Where Esports can take you

The Financial Times might not seem an obvious choice of reading material for an Esports learner but using a high quality resource like the FT for BTEC National units 1, 3, 10 or 16 could develop useful research skills.

This article introduces the free FT resource and uses a couple of examples which relate to Unit 1 Learning Aims A and C on the BTEC National, to illustrate where learners might benefit.

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FT for Schools

The Financial Times offers a free digital subscription to schools and colleges around the world who have students aged 16-19. This allows teachers to access and use articles, charts, data and video in their teaching and learning and allows learners the chance to broaden their reading and knowledge.

The first step is for a teacher or administrator to complete the simple registration form to get access.

On the registration page teachers can check whether their school is already registered and if so, request a link directly allowing them to create individual accounts.

Once registered, students and teachers can create individual accounts so they can read online at home and on mobile, and download the FT app. They will also receive a weekly email with highlights and recommended reading.

Education pathways in HE

Esports undergraduate courses have started to appear on the curricula of about a dozen universities in the US, Asia and Europe, aimed at equipping students with specialist skills for this fast-growing subset of the media industry.

The teaching of esports is also being developed to help students interested in other careers to hone their leadership, organisation and communication skills as not everyone studying esports is looking for a career in gaming.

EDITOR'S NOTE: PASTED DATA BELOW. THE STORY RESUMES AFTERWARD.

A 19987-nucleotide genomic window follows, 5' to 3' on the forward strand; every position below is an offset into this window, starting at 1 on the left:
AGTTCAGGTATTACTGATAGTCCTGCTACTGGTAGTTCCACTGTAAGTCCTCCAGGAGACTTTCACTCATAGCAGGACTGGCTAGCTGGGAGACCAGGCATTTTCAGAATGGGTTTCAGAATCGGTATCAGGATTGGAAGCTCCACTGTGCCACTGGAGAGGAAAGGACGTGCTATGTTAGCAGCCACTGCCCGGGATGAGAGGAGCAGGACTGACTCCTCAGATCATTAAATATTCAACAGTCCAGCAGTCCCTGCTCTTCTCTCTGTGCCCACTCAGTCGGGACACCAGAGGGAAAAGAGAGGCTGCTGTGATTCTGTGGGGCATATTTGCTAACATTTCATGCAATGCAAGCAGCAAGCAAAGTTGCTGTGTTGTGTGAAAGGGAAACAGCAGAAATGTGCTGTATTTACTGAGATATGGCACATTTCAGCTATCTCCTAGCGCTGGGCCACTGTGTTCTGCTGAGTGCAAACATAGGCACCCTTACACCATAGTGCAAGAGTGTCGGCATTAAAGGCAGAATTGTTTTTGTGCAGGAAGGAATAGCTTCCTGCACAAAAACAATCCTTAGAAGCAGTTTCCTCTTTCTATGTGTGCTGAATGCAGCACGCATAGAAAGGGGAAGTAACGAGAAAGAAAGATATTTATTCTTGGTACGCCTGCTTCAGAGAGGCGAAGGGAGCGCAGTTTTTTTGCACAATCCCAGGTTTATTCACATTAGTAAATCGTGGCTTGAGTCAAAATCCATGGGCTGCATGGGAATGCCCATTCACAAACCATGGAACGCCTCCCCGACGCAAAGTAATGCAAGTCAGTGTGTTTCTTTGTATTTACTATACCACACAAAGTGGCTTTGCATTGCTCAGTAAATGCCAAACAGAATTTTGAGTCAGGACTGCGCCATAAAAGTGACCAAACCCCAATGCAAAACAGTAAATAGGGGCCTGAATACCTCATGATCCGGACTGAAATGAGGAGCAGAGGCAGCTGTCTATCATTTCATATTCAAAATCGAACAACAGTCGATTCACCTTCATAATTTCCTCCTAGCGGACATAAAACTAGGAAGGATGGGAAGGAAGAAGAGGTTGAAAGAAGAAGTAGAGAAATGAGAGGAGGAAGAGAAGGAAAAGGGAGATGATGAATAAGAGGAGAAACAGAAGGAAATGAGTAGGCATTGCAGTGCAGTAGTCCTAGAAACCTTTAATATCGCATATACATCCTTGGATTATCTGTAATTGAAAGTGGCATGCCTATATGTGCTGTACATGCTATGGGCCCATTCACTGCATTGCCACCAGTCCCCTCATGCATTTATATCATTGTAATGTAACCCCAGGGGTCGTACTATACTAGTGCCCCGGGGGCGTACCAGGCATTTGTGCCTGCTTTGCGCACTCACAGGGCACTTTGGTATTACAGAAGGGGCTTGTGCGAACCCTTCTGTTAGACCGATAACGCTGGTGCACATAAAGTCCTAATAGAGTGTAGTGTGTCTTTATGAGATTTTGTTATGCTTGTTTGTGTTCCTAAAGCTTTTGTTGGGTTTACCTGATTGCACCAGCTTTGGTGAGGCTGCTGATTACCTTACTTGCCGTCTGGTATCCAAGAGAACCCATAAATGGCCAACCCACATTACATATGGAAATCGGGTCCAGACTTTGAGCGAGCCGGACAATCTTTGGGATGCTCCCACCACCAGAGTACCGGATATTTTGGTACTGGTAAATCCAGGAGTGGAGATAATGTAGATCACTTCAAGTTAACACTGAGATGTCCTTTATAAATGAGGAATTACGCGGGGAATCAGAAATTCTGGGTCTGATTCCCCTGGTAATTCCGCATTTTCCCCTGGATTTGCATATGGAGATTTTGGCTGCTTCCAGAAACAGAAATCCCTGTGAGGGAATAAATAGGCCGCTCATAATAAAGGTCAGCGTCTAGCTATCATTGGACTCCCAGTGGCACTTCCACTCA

An FT article in July 2020 provided examples from

  • EMLyon Business School, France
  • Shenandoah University, Virginia, USA
  • Staffordshire University, UK
The article would be directly relevant to Unit 1 Learning Aim C on the BTEC National.
 

Participation in Esports

An article in May 2020 predicted that Esports would eventually overtake real sports.  Interest in Esports accelerated during the pandemic and the article outlined three reasons why Esports might eventually prevail. 

First, the average age of a traditional sports fan continues to rise. Ageing will continue taking its toll on the number of traditional sports fans and as they pass away from old age, they are not being replaced by younger fans because these are increasingly choosing Esports over traditional sports.

Second, the same consumer preferences that led to the popularity of sports apply directly to esports. People play sports for fun and for the thrill of competition. They watch professionals to learn from them and to try to mimic their play. Parents take their children to games to spend time together. This is already happening in Esports.

Third is accessibility. Video games are a great equaliser. One’s height, race, gender, religious beliefs and sexuality do not, by and large, matter to performance. Everyone competes on an equal footing.

The article would be directly relevant to Unit 1 Learning Aim A on the BTEC National.

Why not read the full article?

Subject advisors

Colin Leith and Mark Battye

Esports
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